- I don't know the exact head-count from the convention, but suffice it to say, it's massive. Freakin' huge. Ginormous, even. The wall of people passing through the convention center at the top and bottom of the hour is like a mini-New York transplanted to the heart of the Alamo City. I think it's especially energizing to me because 1) I know so many of the people, and 2) because everyone there is involved in some way in the teaching of music, which is a very good thing. Sometimes, as a music teacher, it's easy to feel isolated amidst a sea of colleagues whose only concern seems to be this year's standardized test scores, so it's great to experience that certain unity of so many kindred spirits in the same place. It's always a little sad on Saturday night when things are winding down, but it's great to be able to repeat the whole thing every February.
- It's always interesting to see someone's face the first time they walk into the exhibit hall. Imagine a couple of football fields' worth of space (spread out over two halls this year) filled with everything that has even the smallest connection to music or music education: Instrument manufacturers, music stores, and music publishers, all the way down to niche marketers like marching drill designers, oboe supply shops and fundraising specilalists (thanks for the free giant lollipop, by the way). No one person would be interested in everything in there, but each booth meant something to somebody.
- Incidentally, I managed to only drop a little over 60 bucks at this booth this year; my acquisitions included an Eric Alexander CD, a classic Thad/Mel recording, Mintzer's Art of the Big Band and a CD with three (!) bari players playing Mulligan tunes.
- As I said, I know a lot of people down here every year; more than a few of them are people I went to college with, and TMEA is the only time we ever get to see each other. My encounters with some of them even take place at the same location (the exhibit hall, the UNT reunion, the Sinfonia sing) every year.
One of my old friends noted that everyone always says "it's going well" when they're asked how things are, and that such a stock response would probably be offered even if things were going badly. But, generally speaking, everyone did seem to be sincerely having a good life. Perhaps that's related to being able to do something you really, really love and make a living out of it.
- I was very impressed by the VIA streetcar system that runs downtown. I had been a little concerned about being so far away from the convention center and the Riverwalk, but the system pretty much ran like clockwork, for eighty cents a pop. As a result, we were able to leave the van parked in the hotel garage until it was time to take the guys and their gear to the concert, and we just came and went as we pleased. The service stopped a little early on weeknights, but the good thing about knowing so many people down there was that there was always a fraternity brother with a car to take me back if a social gathering ran late.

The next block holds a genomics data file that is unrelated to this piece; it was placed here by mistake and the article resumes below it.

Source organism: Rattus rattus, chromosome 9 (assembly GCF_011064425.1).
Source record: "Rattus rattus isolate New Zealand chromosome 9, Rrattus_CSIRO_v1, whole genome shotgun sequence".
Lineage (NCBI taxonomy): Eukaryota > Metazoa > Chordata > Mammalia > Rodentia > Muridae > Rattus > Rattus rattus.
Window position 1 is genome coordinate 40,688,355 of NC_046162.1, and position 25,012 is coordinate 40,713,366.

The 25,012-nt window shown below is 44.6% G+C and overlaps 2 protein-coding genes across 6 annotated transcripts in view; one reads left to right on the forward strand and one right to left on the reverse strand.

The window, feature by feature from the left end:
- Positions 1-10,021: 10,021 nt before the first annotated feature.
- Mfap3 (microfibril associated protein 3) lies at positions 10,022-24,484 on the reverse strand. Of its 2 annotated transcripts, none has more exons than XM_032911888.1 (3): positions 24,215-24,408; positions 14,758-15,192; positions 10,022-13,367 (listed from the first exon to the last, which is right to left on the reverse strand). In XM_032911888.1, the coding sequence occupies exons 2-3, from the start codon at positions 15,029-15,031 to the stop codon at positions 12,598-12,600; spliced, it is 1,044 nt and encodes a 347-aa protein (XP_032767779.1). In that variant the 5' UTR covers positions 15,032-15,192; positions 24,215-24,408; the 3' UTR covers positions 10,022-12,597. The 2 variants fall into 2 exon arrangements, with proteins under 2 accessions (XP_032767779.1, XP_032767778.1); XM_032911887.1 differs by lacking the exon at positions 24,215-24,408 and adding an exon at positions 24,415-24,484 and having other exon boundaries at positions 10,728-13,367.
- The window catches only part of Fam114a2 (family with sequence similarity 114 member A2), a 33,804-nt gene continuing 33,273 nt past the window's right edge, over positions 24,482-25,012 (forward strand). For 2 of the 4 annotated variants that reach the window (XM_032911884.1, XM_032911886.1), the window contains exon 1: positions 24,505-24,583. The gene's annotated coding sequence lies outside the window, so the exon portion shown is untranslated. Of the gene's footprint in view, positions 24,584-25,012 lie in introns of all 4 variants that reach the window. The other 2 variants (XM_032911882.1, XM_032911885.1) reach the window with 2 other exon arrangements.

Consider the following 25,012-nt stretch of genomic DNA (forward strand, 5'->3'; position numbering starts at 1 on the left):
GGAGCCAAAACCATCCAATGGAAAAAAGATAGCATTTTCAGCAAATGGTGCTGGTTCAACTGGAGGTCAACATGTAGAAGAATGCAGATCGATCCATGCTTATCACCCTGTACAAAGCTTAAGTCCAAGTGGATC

- Tha Gud Spelr Awarred goes to a little shop that I passed every day on the streetcar ride: a CONVENIENT STORE that sold WATERS. (I didn't stop in, so I don't know if it sold COAKS as well.)
- Since I had no computer access at the hotel (note to self: the laptop goes waaaaay up on the list of priorities), I watched the Olympics every night before bed. I'm not one for things like ice dancing, but snowboard cross in particular was a whole lot of fun to watch. I'd never seen it before, but I found myself enraptured every time it came on. (Althouse liked it too, though not all of her commenters agreed.)
- The guys from my school did very well at their concert. I thought that the community college all-state jazz band as a whole sounded better than last year's group, and clinician Alex Parker (from Baylor) was knowledgeable, effective and full of energy. It's too bad that the crowd wasn't bigger, though "front and center" was mostly full. I bet that, with all the things going on, some people aren't even aware of the community college groups...but, as one of my friends who sat with me at the concert said, it was nice to come to an all-state concert where it was actually easy to get a seat.
- Speaking of that, it was the first time in recent memory that I didn't get to attend one of the "regular" all-state band concerts, mostly because they happened when I was running the guys back and forth with their equipment. I'm sure they did well, and it's always impressive to see a band that fills the entire stage of the Lila Cockrell. I still hope to have someone in one of those bands before too long (it's been all jazz for me so far); the competition is massive, but someone's gonna do it in the near future, I think.
Monday, February 20, 2006
A Slightly Unconventional Week
This was definitely a good week at TMEA...but then, I don't know that I've ever had a bad week down there. Each convention takes on its own identity after a while, although there are many things that are exactly the same from year to year. So here's my collection of random thoughts and observations from this year's event: